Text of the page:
Lindahl-Rajala reported on research on the prevalence of Brucella, the cause of brucellosis, in the city of Dushanbe in Tajikistan. Globally, some 500,000 cases of brucellosis occur each year, making it one of the most common bacterial infection spread from animals to humans worldwide. In Tajikistan, increasing urbanization of people is leading to increasing urbanization of animals and increased threats from brucellosis though consumption of raw dairy products or direct contact with infected animals. Research showed Brucella to be widespread in the city’s animals. It also showed low levels of awareness of the diseases among producer and consumers as well as several risky behaviours.  Lindahl-Rajala identified three priority actor groups who need to be targeted to tackle the spread of this disease:  farmers who need to adopt safer behaviours, consumers who need to avoid raw milk from street vendors and policy makers who need to give greater attention and devise a long-lasting control program.

Mapping actors and behaviours

Starting from the three presentations and using their own expertise, the initial task of participants was to take each of the three priorities – prevent, detect and respond – and map the main actors and the desirable behaviours/roles necessary to tackle the spread of zoonotic infectious diseases.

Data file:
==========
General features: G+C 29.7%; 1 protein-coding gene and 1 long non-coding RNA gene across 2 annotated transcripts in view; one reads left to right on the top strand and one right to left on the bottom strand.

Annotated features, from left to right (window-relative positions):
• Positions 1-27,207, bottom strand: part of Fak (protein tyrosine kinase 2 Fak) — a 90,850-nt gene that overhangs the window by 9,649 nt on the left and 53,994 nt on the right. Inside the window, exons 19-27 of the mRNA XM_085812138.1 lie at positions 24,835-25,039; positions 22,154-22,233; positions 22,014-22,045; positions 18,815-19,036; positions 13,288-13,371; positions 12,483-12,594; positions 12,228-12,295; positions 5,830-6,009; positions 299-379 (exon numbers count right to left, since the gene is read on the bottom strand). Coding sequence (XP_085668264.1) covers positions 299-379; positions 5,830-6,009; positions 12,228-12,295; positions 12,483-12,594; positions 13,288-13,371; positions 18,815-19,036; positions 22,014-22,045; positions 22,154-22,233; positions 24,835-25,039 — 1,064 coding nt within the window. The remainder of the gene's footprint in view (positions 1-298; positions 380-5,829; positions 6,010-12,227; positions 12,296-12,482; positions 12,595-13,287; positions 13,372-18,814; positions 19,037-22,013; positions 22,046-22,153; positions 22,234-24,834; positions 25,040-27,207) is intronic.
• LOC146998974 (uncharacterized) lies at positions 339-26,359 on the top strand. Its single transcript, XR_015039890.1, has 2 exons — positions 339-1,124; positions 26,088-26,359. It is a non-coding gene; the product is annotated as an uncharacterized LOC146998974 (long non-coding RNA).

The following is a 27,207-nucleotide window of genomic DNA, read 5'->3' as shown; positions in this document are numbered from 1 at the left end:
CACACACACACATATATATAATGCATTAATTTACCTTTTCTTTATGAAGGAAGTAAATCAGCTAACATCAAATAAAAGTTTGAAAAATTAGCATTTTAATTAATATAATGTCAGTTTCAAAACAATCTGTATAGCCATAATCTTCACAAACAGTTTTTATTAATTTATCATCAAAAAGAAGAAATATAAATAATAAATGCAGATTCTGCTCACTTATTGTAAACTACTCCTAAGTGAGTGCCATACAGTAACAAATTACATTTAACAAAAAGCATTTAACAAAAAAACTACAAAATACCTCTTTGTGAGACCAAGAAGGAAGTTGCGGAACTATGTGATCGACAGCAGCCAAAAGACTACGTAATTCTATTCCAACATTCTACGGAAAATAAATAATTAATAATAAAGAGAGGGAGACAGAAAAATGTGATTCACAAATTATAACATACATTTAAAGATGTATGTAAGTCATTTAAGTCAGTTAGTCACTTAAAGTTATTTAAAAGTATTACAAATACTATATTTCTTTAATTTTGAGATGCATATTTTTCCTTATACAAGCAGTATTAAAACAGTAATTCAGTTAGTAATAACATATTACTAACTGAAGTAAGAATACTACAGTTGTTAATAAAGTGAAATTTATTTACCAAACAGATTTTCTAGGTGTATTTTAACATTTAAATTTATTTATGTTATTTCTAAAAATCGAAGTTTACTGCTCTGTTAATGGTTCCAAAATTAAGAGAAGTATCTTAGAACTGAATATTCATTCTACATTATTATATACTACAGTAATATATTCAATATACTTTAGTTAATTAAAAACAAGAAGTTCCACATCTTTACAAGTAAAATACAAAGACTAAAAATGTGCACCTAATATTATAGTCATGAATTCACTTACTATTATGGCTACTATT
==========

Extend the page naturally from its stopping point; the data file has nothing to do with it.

Actors identified across the different priorities included livestock owners and keepers, household members, vets, researchers and academics, diagnostic labs, local government, ministries, traders, transporters, medics and physicians, the media, private companies and consumers. One group, tackling ‘responding’ identified the animals themselves as key actors, in this case to ‘stay put’ and avoid people.

After this broad mapping of the actors, participants were asked to dive deeper, to prioritize the most important actors and behaviour changes for different rural and urban scenarios and likely incentives to achieve these changes. This led to more focus on specific actors and behaviours and to a wide range of useful materials and lessons to build out recommendations in this area (see photos below).

Emerging messages